The big challenge—teen pregnancy

By Rickey Singh

 THE INTER-AMERICAN Development Bank reminded us this past week in its latest report what is widely known and has been experienced by citizens across the Caribbean/Latin America region—namely that 2013 was not a good year for economic performance. 

And additionally, that the forecast for 2014 is an estimated less than three per cent growth in gross domestic product (GDP). 

But it is the assessment of a serious human rights threat facing teenage girls of our Caribbean Community, as identified by the United Nations Population Fund (UNFPA) and Caricom, that’s the primary focus of today’s column. 

 With an estimated one third of Caribbean teenage girls getting married before their 18th birthday, among them those compelled to do so by unexpected/unplanned pregnancies, this problem engaged the attention of Caricom’s Council for Human and Social Development last year. 

The result was the commissioning of “a strategic framework on adolescent pregnancy” that provided a most useful report to inspire initiatives for action at a consultation jointly organised by the Caricom Secretariat and the UN agency in Port of Spain early last month and involving participation by representatives from the region’s private sector and non-government organisations (NGOs). 

Caricom’s Assistant Secretary General, Dr Douglas Slater, has noted in an overview of the challenge to be confronted, that “adolescent pregnancy and births should not be seen merely as a reproductive health issue….

“There are,” he contends  “substantial  economic, social and human costs attached to them and tackling this issue should be a priority in every member state of the Community.”

The promise arising from that consultancy—a Caricom, UNFPA and T&T Government partnership initiative in 2013—was the development of a “new holistic approach to minimise the occurrence of adolescent pregnancy  that draws on the experience and strengths of all  stakeholders” in the region. 

According to the UNFPA “State of the World Population Report” for 2013, motherhood in childhood is a huge global problem, especially in developing countries where, every year, some 7.3 million girls under the age of 18 give birth.

Within Caricom, despite an overall fall in total fertility rates, adolescent birth rates remain relatively high. As pointed out by the Caricom Secretariat, among girls aged 15-19 years old, the birth rate ranges from 26 to 97 per one thousand adolescents. 

Guyana, Belize, Jamaica, Antigua and Barbuda and Suriname are reported to have the highest teen pregnancy rates in the region.

As governments and agencies like UNFPA ponder initiatives to address the social and economic consequences of teenage pregnancy, Prime Minister Kamla Persad-Bissessar has raised a related issue that’s a problem for more than Trinidad and Tobago:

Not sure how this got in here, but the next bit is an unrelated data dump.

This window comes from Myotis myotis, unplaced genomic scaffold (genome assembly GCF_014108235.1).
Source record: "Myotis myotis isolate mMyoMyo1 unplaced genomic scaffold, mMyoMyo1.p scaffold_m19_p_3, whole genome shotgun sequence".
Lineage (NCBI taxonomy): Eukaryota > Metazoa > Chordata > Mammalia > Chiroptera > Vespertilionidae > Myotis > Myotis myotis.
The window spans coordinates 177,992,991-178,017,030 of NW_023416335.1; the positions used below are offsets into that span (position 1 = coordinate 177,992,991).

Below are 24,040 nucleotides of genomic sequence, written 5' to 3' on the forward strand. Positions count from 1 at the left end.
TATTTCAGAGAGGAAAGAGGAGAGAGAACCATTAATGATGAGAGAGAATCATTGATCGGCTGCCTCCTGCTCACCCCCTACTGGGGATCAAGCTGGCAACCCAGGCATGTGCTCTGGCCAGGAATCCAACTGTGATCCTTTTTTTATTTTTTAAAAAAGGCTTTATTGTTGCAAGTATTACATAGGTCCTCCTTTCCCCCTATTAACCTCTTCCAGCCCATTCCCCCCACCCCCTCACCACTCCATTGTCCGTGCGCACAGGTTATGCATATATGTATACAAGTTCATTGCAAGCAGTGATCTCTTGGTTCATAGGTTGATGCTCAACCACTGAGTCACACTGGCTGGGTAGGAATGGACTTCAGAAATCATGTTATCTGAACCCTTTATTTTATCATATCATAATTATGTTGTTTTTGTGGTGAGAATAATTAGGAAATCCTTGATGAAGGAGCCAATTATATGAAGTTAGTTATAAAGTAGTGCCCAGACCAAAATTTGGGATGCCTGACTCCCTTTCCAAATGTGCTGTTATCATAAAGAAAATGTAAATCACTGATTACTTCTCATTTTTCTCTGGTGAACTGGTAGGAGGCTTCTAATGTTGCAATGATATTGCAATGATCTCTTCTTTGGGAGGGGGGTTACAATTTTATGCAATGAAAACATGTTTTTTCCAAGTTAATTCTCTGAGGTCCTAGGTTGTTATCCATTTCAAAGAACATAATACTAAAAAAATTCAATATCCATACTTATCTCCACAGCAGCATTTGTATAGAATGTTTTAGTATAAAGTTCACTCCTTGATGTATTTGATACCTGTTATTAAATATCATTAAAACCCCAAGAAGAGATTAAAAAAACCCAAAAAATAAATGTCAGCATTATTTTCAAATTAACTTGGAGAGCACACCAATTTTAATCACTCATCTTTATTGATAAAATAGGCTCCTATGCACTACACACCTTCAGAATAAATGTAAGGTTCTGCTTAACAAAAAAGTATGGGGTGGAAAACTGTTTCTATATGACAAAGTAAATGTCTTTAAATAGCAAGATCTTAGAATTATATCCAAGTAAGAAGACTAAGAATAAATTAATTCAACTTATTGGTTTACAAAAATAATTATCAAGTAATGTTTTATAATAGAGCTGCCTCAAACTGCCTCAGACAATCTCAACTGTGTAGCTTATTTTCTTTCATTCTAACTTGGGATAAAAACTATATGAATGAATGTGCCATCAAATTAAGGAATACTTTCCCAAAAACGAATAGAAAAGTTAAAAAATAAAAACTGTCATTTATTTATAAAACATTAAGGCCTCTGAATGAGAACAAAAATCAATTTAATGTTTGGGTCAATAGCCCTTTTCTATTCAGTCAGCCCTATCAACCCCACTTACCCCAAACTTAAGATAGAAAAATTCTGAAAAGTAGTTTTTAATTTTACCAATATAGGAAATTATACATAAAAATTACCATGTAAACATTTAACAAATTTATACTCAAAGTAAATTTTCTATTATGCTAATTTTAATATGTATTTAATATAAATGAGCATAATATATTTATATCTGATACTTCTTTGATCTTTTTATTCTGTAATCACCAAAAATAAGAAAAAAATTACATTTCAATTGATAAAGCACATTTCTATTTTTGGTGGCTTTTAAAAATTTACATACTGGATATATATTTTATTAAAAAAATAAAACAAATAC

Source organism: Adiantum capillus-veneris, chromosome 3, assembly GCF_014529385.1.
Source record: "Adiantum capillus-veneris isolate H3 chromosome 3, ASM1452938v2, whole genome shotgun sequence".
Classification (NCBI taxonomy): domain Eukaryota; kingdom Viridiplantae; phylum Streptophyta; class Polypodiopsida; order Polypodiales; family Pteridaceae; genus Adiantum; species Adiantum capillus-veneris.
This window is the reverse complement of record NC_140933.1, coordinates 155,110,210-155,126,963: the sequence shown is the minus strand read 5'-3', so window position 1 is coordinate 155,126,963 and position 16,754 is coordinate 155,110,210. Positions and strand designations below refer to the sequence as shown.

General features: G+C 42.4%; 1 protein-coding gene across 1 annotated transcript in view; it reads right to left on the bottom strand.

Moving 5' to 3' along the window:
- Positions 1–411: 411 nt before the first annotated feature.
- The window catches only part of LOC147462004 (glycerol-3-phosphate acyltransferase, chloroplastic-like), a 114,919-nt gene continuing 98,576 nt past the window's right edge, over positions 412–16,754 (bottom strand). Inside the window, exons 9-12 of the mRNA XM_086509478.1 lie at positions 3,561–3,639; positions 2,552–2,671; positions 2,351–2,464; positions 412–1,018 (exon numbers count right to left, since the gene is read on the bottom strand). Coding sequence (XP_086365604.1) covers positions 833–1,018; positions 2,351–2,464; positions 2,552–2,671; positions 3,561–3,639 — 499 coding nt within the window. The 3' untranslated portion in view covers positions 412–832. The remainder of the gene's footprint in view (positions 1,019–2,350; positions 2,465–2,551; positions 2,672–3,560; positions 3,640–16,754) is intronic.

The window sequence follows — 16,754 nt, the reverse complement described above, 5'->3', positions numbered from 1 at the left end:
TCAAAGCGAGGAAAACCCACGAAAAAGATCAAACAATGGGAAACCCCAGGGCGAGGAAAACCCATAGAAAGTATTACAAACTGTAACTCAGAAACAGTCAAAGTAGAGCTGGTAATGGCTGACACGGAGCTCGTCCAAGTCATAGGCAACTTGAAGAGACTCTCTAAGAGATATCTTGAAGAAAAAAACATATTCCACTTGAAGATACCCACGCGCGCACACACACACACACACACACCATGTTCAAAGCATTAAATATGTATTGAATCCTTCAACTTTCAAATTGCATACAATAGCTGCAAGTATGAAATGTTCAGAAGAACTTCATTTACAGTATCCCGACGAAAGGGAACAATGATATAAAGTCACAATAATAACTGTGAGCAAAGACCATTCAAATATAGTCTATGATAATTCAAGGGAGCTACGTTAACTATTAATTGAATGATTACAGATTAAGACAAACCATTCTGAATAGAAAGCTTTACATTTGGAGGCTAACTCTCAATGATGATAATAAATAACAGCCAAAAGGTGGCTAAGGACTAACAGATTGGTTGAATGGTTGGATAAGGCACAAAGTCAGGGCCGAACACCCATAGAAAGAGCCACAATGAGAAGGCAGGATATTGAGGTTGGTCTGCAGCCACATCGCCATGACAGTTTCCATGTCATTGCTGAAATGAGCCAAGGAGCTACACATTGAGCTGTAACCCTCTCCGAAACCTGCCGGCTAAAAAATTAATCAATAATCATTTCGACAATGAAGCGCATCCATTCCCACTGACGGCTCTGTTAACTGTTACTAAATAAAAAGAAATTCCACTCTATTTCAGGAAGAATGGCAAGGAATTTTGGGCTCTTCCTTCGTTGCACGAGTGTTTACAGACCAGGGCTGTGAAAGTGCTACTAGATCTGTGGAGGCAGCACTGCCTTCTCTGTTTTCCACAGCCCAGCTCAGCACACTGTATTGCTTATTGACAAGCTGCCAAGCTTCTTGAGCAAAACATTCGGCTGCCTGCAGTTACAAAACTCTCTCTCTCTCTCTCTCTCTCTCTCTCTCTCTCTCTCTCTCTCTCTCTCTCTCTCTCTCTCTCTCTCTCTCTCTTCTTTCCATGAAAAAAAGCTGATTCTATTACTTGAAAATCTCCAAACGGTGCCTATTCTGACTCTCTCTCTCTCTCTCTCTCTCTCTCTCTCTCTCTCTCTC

She has identified as a challenge requiring urgent attention, the need for mandatory schooling up to 16 years of age for both males and females instead of the current school leaving option at age 12.

Last month, on her return from attending the funeral in South Africa of Nelson Mandela, the Prime Minister disclosed her intention to introduce legislation early in 2014 to make it mandatory for school enrolment to begin at five and end at 16. 

It is currently from six to 12 years and the Prime Minister’s intention is to ensure “equality in education” with girls in mind. Females, for varying reasons, often leave school too early. Mrs Persad-Bissesar, of course, would be aware that this is a cultural problem for plural societies like Guyana as well.

Meanwhile, across in Jamaica, information minister Sandra Falconer has a different concern involving the spreading regional problem of teenage pregnancy.

She wants priority attention to be given to amending the law to end the current contradiction of having 18 years as the “adult age” while both boys and girls are legally able to consent to sex at 16.

So when she addressed the Caricom/UNFPA consultation last month, Falconer took the opportunity to focus on the necessity for ending this contradictory situation as part of Jamaica’s own efforts to deal with the problem of teenage pregnancy.

Sex, she argues, should be “an adult thing” and the “adult age” in Jamaica is 18 (as recognised in some other Caricom states). Therefore, it’s time to put an end to encouraging youngsters, by existing law, to have consensual sex at the age of 16.

We, therefore, await the initiatives to flow from that Caricom/UNFPA consultation last month in Port of Spain as the negative consequences of rising teenage pregnancy are simply too challenging for any member of our regional community to ignore.

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